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Personal Essays

Photograph by Slayerphotography

Finding Positive

When pregnancy showed up unbidden, a writer demands a second test, and a third, and a fourth. But then she saw a result many women spend years searching for.

When I find out I am pregnant my first words are fuck, fuck, fuck, fuck, fuck. Ben is getting ready for work, toast in one hand, coffee in the other. He squints at the test stick. (It is the second one of the morning; I was certain the first one was wrong.) Then he sinks into the doorframe between the bathroom and living room of our Brooklyn apartment.

“It says two blue lines makes a positive, and the second line is really faint,” I argue. “It could be false.”

My younger sister, also our roommate, slowly backs away from the living room and towards the front door, a messenger bag over her shoulder. “These things are pretty…accurate,” she says carefully. I pace up and down the center of our hand-me-down rug, the hems of my dress pants dragging across its woolen nubs.

“Go get more—a whole box,” I order. The door shuts loudly behind her, sealing Ben and me in solitude. Outside, it is just another Tuesday morning in October. The sun bathes the brick-and-stone apartment building across the street. Young women with damp hair bound toward the subway. Chicken bones and cigarette butts mark the sidewalk like cairns. Inside, our paintings hang on their hooks; last night’s beers crowd the coffee table. I keep pacing, and cursing.

Louise Erdrich writes in The Blue Jay’s Dance: A Birth Year, “Conception is often something of a by-product of sex, a candle in a one-room studio, pure brute chance, a wonder.” For Ben and me, conception was a careless mistake. We were 28, two years and a few months into our marriage and the experiment of trying to make it in New York City. Rent was finally affordable now that we had moved to a different neighborhood and taken on my sister as a roommate. Ben had landed an entry-level position at an international nonprofit he liked. I had finally found an antidepressant that worked. Soon I would quit my job at a local newspaper and attempt my long-held dream of getting a master’s degree. After what seemed like years of grasping for a life I could be proud of, the string of the balloon seemed to have slipped out of my hand.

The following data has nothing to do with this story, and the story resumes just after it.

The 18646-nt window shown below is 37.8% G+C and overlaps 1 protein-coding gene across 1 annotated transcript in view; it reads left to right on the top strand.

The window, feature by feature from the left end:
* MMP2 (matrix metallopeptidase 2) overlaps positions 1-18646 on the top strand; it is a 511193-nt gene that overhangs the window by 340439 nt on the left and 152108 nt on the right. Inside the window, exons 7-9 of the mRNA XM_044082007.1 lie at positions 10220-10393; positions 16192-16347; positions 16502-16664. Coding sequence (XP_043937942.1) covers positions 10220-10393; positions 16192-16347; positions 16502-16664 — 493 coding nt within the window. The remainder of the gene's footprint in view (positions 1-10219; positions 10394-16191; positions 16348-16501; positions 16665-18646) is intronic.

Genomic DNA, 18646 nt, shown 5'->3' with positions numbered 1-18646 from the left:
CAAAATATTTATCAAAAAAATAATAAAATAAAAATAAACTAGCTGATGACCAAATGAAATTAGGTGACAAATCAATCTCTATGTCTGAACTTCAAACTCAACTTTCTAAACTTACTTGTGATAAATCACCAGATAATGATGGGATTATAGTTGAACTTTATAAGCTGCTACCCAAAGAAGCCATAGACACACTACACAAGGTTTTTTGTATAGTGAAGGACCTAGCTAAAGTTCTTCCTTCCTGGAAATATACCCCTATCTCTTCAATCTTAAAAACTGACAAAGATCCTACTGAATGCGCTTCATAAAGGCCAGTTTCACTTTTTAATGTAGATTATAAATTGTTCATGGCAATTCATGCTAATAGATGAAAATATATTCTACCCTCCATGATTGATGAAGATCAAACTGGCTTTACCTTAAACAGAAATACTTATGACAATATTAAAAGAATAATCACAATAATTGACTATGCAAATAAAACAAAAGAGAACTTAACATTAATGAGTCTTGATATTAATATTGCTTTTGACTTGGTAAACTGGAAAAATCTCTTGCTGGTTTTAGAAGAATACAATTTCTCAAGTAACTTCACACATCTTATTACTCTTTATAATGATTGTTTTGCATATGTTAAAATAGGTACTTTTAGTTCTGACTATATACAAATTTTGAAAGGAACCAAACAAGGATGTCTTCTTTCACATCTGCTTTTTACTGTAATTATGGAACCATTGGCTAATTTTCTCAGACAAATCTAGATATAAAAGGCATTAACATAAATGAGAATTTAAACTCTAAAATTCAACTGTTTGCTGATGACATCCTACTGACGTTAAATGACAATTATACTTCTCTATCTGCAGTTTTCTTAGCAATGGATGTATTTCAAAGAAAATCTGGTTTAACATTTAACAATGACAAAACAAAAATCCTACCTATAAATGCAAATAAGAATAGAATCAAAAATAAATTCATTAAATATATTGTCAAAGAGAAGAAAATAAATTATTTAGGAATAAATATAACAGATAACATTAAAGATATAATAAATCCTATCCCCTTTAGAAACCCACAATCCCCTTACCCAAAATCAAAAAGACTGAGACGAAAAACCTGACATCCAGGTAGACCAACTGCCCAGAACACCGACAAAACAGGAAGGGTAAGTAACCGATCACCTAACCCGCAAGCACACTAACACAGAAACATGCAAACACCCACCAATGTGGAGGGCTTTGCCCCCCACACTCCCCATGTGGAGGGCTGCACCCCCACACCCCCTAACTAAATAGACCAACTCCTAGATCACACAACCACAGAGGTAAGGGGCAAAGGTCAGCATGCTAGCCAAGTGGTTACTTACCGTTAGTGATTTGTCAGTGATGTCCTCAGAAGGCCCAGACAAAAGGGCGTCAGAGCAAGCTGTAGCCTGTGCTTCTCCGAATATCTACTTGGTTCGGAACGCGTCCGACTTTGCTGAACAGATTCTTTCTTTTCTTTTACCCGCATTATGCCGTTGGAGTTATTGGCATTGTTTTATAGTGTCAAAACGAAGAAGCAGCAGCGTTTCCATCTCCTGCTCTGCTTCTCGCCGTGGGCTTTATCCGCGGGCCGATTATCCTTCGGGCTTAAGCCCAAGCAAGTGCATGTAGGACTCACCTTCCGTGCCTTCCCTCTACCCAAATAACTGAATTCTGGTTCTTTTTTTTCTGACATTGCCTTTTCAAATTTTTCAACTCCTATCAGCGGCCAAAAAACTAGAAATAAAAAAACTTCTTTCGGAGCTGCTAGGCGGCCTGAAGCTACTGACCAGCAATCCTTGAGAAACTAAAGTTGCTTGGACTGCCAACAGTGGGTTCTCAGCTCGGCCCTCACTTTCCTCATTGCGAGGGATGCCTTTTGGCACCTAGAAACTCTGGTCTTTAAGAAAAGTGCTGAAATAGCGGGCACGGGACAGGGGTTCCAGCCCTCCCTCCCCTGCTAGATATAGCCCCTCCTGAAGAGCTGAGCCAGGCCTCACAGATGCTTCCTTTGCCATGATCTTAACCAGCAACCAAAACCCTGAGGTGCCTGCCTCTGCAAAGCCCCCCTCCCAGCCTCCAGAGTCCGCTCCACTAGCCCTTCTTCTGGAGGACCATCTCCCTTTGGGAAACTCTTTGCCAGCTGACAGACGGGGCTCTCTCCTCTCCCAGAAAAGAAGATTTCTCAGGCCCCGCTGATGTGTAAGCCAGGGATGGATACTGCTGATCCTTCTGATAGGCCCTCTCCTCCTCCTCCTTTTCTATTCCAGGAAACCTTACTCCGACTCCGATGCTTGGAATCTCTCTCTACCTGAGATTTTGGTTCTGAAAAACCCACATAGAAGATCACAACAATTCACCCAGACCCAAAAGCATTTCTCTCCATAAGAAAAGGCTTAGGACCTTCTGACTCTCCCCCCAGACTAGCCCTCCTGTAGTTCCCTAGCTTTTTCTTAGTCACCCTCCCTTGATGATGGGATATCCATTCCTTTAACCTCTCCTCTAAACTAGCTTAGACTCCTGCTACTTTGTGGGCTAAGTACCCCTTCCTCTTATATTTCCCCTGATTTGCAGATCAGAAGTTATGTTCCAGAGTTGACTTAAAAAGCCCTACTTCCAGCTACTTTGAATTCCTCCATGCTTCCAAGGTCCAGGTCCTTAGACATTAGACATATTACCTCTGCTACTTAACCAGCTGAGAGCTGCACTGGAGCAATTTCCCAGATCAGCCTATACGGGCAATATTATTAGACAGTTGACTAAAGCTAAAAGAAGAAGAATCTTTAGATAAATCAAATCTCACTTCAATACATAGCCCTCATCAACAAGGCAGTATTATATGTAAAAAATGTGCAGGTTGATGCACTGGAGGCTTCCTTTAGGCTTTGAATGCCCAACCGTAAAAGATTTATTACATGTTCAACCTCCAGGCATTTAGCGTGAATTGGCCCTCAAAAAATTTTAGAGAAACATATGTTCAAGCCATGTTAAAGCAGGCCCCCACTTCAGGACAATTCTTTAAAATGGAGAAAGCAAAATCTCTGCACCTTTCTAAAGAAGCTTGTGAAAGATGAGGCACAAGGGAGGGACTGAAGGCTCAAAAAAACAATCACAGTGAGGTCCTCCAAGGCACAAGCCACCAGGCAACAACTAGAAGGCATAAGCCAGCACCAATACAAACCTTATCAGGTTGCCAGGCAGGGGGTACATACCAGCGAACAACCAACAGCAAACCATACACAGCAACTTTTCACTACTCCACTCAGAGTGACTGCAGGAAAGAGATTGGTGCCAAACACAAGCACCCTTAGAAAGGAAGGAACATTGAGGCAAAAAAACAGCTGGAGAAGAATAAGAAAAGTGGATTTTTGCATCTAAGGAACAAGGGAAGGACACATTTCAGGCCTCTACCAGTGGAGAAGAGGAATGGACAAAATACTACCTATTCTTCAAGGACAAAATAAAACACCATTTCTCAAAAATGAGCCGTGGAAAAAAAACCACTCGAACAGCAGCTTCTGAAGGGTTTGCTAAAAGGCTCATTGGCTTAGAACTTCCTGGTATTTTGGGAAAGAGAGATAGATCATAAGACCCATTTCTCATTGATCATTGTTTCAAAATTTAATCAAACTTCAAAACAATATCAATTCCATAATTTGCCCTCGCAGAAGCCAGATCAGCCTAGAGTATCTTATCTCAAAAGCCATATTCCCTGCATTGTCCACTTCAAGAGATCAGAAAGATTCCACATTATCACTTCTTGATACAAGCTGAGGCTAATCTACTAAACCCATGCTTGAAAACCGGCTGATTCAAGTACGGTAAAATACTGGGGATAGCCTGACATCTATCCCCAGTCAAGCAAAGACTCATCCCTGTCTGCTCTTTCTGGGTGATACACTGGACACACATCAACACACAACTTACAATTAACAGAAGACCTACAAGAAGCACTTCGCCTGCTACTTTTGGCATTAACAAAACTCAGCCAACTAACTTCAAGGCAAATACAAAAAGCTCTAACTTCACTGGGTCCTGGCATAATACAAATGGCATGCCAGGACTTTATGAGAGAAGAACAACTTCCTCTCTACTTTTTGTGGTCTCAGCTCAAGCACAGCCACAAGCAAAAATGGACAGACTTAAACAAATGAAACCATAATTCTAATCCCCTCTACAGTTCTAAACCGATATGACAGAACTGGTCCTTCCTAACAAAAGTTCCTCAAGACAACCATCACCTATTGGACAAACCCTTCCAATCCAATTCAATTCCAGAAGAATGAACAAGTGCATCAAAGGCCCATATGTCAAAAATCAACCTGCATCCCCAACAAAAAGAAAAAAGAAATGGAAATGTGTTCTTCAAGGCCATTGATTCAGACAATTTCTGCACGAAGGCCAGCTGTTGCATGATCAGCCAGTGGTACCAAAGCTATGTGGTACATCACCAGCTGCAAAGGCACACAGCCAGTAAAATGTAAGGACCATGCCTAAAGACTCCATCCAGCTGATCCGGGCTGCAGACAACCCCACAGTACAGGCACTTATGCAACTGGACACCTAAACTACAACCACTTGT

For Ben and me, conception was a careless mistake. We were 28, two years and a few months into our marriage. Rent was finally affordable.Two more positive pregnancy tests and one positive blood test later, I understand that I am pregnant. But I still can’t accept it. I emerge from the doctor’s basement-level office on a brownstone-lined street, a bloodied cotton ball still taped to my inner elbow. Early fall in New York. The stiff leaves of the London planes are beginning to turn; squirrels dart across the street with precarious loads in their mouths. I’ve called in sick to work—“I have a stomach bug,” I say, which is sort of true. I consider ducking into the multiplex on Court Street and spending a few hours in the dark, munching popcorn and getting caught up in someone else’s drama. But a nagging voice insists I do something, anything, to acknowledge the fact that I am going to have a baby.

Going into the bookstore with its kid-friendly reading area and sizeable parenthood section seems like the responsible thing to do. What to Expect When You’re Expecting—”Over 12 Million Copies Sold!”—is as thick as the Oxford American Dictionary and promises advice on everything from the effects of a laptop computer on your baby to the signs of early labor. Oh god, labor. The thought of a baby coming out between these two legs sends me into a mild panic. The titles of the parenting handbooks suggest that it doesn’t get any easier: The Better Way to Breastfeed, Generation Text, My Baby Rides the Short Bus. I slink out of the store and flee to Starbucks.

If I were 10 years younger, an abortion might have been a possibility. Instead I am nearly 30, married and college educated. Getting rid of this pregnancy seems just as life altering as going through with it. I remind myself that Ben and I were open to the idea of maybe having a baby someday. When our lives were different. When we came to that hoped-for place in which we had a little more space, a little more money, a little bit more of a grip.